It is with that background that the current clinico-epidemiologic family study attempts to advance understanding of the relative proportions of autism cases in the population that might be attributable to these various mechanisms of genetic transmission, recognizing that the vast majority of cases of autism remain idiopathic at this writing. This study had two primary objectives: 1) to derive an updated estimate of recurrence risk in a large, volunteer registry of autism-affected families in which the children were both categorically and quantitatively characterized, and 2) to explore the distributions of quantitative (sub clinical) autistic traits in families with and without categorically-defined recurrence. Additionally, the study presented the opportunity to consider (in a large sample) whether any aggregation of language delays in ASD-unaffected children might constitute an additional type of “recurrence” among siblings in some families. Lindgren, Folstein, Tomblin and Tager-Flusberg (14) recently summarized the existing literature on the aggregation of language impairment in the first-degree relatives of children with ASD, and reported additional data on 52 families; their findings generally supported estimates of 20–25% from prior studies of comparable sample size (15, 16), with a greater predominance of pragmatic than structural language deficits.



This report is based on data obtained from the Interactive Autism Network (IAN), a national, internet-based, voluntary autism family register ( Parents who enroll their families complete standardized questionnaires about their autism-affected children and the biological siblings of those children. Families of any U.S. children under the age of 18 diagnosed with an ASD by a professional are eligible to be enrolled in the IAN research database by a willing English-speaking parent or a legal guardian. ASD includes all conditions encompassed within the current epidemiologic surveillance protocols for autism spectrum conditions maintained by the U.S. Centers for Disease Control (CDC), in which current U.S. prevalence is estimated at 9 per 1000 (17).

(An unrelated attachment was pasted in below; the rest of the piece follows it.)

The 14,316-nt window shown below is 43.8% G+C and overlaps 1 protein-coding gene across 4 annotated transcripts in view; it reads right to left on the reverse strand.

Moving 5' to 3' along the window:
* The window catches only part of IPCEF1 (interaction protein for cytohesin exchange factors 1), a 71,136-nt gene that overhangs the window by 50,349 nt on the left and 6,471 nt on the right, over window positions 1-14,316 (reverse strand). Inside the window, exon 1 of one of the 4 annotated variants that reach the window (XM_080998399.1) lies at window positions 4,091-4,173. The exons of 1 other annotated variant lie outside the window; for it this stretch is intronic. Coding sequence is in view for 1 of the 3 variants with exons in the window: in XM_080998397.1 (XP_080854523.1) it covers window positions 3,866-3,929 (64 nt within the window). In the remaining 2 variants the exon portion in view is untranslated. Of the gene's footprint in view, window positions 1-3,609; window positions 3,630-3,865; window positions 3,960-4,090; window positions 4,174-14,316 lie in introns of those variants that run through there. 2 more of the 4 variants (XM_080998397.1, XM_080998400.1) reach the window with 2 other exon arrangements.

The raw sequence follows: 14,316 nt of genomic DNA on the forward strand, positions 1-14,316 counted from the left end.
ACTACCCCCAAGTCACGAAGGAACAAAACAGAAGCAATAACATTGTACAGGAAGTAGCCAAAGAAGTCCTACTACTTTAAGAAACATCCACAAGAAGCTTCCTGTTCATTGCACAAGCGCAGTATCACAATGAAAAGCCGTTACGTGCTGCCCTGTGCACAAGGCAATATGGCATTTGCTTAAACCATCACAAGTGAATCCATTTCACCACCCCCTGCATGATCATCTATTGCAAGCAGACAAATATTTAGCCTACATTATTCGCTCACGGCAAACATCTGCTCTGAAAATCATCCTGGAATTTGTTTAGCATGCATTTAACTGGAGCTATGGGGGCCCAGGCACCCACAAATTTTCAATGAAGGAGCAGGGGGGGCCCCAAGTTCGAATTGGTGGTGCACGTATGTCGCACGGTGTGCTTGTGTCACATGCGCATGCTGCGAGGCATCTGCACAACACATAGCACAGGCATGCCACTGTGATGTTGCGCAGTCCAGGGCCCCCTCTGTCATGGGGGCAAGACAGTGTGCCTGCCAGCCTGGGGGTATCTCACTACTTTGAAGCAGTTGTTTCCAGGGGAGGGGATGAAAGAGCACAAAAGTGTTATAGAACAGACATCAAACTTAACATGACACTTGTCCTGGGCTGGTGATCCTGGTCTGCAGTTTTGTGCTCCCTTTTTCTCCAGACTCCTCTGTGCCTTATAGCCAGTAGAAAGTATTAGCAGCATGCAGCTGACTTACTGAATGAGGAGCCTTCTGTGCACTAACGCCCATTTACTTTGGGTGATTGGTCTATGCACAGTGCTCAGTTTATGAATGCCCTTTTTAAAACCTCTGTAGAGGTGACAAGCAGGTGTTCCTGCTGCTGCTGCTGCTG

About 9 months after the registry was initially launched (2007), parents (one per family, usually the mother) were asked to provide quantitative characterizations of autistic symptomatology in each of the 4–18-year-old children in their families using the parent-report version of the SRS (4–18 year old version, see below). This report encompasses those families who had an autism-affected child and at least 1 full biological (non-identical) sibling in the age range from 4–18 years, for whom the SRS was completed. 1,235 families met these inclusion criteria. We note that although it was not possible to specifically cross-identify the subjects with those in the AGRE registry who comprised the multiplex subjects of our earlier report (Virkud et al, 2009), parents in IAN were asked whether their children had ever been in a research study about the genetics of autism; 14.4% of families endorsed this question affirmatively. AGRE exclusively enrolled multiple-incidence families; therefore, a conservative upper limit on the proportion of families in this report who co-participated in our prior study is 2%.